Pouring with safety

Tea remains a favourite beverage throughout with UK, even if an increasing number of people prefer coffee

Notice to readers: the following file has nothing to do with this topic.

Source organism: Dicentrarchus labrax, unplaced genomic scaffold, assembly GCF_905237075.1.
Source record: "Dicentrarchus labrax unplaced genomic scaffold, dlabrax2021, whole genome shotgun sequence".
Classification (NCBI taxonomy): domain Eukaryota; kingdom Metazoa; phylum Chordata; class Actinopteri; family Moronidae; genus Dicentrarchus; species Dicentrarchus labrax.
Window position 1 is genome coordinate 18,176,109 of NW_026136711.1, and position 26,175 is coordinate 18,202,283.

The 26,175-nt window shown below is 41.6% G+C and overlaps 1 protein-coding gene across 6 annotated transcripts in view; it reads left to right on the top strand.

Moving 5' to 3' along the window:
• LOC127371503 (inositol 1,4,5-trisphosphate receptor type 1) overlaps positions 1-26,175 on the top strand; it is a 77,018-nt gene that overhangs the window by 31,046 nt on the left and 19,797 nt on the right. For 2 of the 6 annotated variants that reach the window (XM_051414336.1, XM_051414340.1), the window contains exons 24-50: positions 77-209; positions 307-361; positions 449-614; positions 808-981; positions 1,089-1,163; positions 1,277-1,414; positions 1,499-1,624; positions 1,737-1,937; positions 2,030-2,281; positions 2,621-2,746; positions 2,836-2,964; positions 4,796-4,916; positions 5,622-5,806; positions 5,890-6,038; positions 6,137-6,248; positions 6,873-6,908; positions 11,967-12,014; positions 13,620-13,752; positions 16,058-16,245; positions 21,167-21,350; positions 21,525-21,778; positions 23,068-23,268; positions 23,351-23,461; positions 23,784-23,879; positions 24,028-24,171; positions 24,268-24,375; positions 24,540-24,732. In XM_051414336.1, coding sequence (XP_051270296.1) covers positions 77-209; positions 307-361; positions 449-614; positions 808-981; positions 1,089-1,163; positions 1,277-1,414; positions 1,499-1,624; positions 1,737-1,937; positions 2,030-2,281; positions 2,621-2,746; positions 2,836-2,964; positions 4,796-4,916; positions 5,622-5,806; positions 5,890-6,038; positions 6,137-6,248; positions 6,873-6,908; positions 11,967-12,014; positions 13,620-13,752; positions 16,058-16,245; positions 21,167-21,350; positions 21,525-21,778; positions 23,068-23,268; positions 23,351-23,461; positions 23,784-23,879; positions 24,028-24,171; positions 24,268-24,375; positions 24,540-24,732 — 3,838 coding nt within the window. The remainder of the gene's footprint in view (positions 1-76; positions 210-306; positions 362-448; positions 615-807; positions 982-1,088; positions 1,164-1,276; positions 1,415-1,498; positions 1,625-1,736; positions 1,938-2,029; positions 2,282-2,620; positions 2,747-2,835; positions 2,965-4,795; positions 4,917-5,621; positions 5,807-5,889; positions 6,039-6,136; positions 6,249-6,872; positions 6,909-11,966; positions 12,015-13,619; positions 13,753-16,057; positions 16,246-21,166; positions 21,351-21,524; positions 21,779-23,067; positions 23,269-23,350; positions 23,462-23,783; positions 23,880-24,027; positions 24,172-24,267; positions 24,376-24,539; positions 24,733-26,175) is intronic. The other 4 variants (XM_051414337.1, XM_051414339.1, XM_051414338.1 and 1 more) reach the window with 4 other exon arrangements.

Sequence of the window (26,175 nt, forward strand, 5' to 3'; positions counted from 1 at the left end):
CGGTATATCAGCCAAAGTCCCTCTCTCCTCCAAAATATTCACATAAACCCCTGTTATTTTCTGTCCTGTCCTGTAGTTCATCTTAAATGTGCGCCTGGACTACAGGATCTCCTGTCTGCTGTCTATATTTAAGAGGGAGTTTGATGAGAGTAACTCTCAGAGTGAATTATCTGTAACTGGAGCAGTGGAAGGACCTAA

Disregarding those sacrilegious persons who make something approaching tea by pouring hot water onto a tea bag in a cup, the preferred method is still to pour hot water onto loose tea leaves in a pot. There then comes the matter of pouring it out. While this is not a problem for most people, it is so for the elderly, because a pot full of tea can be quite heavy. Any accident with it is going to involve scalding hot water, assuming the beverage has been made in the proper manner with boiling water, brewed only for a few minutes and then poured while still fresh. There is also the problem familiar to those of us who can still afford to travel by air. Of accidents resulting from aircraft hitting sudden downdrafts while the charming hostess is aiming the liquid into one's cup. Sensible stewardesses take the cup and put it on a little tray to pour so they run less risk of spilling liquid on passengers, although this still happens occasionally. The Challenge Our challenge this month is to come up with a better teapot. One solution is to use those wretched machines which hotels and catering establishments seem to be fond of, where the pot remains static and the user presses a piston down to displace water, tea or coffee from a small spout. We cannot speak for all users, but we find these machines to be an even bigger menace than the old fashioned tea pot. Usually something has to be turned or adjusted to release liquid, and our experience is that if one pushes down fairly hard, nothing much happens to begin with, after which a lot of liquid gushes out, often in an unexpected direction, so that at least the first part of the pouring misses the cup. Electronic and robotised solutions would probably solve the problem, but what is really required is some simple, lateral thinking. The problem has been looked at and solved before, in a most elegant matter, but for some reason has been forgotten. One solution, which we have personally tested, and which, once upon a time, was used by a large number of people in the United Kingdom, is described below. Once you see it, you will consider it obvious, except that it was innovative enough to be protected by patent, and is said to have made its inventor a large sum of money. For those without access to the web, the solution will be described fully in our May edition. See if you can come up with anything better. Solution The answer to our challenge to develop a better teapot comes from retired exhibition organiser and printer, Maurice Collins, who lives in North London, and has, over the years, acquired a collection of some 1,500 patented devices, one of which is an example of a "Self Pouring Teapot", which was invented by engineer John James Royle in Manchester in 1886. The teapot has a cover with a deep flange, which engages with a short cylinder in the top of the vessel. Pressing the cover down pushes hot water down through the tea leaves on a grille in the bottom, dispensing exactly one cup full from the spout which is bent over so as to deliver its charge vertically downwards into the cup beneath it. The design was made in single handled and two handled versions and over 250,000 were sold. Users are said to have included HM Queen Victoria. Unlike many inventors, Mr Royle was a good businessman, and took over a patent and trademark attorney company in order to protect his many inventions, which is now called Wilson Gunn, and which is still in business today.